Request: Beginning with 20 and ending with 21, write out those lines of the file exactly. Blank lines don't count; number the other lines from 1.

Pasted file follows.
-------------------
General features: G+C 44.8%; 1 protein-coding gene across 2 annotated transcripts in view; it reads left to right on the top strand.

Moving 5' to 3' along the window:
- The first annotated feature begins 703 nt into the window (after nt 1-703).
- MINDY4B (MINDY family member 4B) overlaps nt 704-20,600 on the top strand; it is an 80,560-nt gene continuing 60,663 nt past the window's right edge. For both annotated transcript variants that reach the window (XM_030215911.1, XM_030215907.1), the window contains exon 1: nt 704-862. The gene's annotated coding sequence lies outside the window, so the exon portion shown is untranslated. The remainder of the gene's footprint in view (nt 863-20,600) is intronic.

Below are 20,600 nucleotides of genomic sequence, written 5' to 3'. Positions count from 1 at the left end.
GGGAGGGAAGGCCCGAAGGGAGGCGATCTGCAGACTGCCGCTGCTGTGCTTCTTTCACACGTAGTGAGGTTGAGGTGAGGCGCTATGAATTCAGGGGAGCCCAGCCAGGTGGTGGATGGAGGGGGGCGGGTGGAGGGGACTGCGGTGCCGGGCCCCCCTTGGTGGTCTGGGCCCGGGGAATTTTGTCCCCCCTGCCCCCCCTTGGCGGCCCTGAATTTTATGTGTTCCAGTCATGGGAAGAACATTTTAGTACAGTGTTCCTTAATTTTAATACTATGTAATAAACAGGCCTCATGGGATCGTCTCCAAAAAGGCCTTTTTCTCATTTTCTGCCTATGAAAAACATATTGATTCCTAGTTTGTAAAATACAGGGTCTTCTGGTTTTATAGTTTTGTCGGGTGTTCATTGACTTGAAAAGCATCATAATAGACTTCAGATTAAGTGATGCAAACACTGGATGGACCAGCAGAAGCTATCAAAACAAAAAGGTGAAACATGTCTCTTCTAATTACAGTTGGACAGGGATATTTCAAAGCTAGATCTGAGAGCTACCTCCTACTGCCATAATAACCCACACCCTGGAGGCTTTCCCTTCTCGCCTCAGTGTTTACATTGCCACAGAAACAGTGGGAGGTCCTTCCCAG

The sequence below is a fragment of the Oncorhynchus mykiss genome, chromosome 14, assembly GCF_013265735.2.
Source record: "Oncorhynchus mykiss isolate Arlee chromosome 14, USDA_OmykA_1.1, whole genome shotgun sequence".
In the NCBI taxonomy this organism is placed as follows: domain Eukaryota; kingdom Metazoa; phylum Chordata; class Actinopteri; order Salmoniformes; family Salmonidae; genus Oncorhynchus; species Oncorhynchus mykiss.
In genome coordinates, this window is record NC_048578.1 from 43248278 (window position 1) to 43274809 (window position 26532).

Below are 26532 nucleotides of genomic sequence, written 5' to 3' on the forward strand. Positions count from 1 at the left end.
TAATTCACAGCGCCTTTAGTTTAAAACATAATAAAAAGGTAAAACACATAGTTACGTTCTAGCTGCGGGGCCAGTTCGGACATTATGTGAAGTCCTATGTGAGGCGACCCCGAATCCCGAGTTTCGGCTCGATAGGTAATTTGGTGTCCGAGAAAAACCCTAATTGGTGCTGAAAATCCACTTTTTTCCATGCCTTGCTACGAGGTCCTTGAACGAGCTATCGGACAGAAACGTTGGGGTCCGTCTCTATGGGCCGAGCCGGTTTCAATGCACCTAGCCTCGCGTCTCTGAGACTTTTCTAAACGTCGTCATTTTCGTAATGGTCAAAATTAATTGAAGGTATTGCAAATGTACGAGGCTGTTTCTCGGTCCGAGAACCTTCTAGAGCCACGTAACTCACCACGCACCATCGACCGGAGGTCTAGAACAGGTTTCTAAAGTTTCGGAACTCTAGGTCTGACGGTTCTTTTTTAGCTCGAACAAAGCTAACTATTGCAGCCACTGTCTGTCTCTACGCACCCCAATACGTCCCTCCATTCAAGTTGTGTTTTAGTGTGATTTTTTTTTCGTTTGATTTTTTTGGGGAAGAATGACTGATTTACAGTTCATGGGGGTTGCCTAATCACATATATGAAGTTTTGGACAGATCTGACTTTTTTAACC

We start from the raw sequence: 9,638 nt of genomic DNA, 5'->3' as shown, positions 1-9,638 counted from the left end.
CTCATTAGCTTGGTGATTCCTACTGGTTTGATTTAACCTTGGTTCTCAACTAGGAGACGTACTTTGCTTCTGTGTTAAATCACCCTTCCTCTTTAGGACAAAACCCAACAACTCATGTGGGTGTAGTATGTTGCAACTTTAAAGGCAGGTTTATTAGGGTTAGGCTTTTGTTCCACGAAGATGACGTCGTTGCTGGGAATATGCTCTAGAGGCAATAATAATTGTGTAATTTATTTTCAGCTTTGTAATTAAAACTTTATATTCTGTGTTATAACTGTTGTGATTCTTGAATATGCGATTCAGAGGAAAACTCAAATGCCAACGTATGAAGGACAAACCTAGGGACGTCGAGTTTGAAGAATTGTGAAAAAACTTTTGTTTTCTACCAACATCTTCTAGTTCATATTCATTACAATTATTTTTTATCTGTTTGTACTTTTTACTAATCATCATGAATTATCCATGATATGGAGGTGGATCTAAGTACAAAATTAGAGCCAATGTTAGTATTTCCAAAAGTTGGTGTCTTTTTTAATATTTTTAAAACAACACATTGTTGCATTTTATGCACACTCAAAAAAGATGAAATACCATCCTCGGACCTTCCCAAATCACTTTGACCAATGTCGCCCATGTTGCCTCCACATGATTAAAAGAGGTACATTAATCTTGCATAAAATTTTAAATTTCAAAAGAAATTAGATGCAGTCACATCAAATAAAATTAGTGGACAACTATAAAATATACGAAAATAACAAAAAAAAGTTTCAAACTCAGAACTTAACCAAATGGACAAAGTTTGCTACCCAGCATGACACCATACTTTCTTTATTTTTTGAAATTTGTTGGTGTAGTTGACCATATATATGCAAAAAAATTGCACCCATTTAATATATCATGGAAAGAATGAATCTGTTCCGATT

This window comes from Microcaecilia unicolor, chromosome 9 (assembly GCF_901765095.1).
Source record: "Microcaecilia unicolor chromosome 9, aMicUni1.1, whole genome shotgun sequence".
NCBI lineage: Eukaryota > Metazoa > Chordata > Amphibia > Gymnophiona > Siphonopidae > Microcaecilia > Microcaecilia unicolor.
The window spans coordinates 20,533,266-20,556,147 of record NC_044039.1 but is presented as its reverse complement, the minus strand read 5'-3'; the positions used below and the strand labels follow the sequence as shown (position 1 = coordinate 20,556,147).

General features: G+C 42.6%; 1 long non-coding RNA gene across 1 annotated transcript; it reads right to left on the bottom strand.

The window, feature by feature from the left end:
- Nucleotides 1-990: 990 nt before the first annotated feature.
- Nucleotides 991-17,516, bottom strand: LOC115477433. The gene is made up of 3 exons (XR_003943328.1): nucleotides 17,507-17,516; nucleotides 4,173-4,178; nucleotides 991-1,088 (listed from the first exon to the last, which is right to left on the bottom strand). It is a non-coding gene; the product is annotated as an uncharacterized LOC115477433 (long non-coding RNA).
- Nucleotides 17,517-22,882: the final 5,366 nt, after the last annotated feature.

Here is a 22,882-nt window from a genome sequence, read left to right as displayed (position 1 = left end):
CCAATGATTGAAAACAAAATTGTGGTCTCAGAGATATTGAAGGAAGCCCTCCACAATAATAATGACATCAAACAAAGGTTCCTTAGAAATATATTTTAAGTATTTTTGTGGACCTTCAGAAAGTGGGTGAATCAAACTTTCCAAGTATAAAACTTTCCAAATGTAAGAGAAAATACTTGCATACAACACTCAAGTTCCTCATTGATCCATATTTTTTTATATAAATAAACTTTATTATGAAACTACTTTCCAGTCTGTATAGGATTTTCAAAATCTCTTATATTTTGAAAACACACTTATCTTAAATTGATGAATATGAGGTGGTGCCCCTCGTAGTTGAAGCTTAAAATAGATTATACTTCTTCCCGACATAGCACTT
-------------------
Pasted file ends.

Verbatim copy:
The window, feature by feature from the left end:
- Nucleotides 1-990: 990 nt before the first annotated feature.